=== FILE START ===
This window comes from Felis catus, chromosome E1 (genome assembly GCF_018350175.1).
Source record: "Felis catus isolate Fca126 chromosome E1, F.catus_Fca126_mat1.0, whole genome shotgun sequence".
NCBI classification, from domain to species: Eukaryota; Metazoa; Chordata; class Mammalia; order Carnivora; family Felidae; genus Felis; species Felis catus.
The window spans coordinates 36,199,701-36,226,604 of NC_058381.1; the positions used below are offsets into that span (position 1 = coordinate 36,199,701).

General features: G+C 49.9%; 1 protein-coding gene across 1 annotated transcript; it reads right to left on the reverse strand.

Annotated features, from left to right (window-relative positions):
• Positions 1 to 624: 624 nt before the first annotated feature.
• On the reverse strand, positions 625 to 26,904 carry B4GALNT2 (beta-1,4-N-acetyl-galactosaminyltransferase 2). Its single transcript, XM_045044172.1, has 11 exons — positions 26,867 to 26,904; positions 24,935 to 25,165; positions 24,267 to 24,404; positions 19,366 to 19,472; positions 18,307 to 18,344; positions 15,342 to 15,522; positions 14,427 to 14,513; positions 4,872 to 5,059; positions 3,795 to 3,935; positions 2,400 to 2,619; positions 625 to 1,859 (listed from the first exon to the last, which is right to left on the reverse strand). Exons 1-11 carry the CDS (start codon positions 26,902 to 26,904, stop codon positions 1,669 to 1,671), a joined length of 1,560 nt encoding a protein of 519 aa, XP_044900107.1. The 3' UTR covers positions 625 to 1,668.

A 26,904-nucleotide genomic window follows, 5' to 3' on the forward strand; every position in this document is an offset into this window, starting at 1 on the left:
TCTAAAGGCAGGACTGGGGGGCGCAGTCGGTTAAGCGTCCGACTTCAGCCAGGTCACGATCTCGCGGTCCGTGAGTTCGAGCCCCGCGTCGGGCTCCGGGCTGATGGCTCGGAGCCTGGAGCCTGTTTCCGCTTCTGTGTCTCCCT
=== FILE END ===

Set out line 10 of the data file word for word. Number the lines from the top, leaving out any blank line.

TCTAAAGGCAGGACTGGGGGGCGCAGTCGGTTAAGCGTCCGACTTCAGCCAGGTCACGATCTCGCGGTCCGTGAGTTCGAGCCCCGCGTCGGGCTCCGGGCTGATGGCTCGGAGCCTGGAGCCTGTTTCCGCTTCTGTGTCTCCCT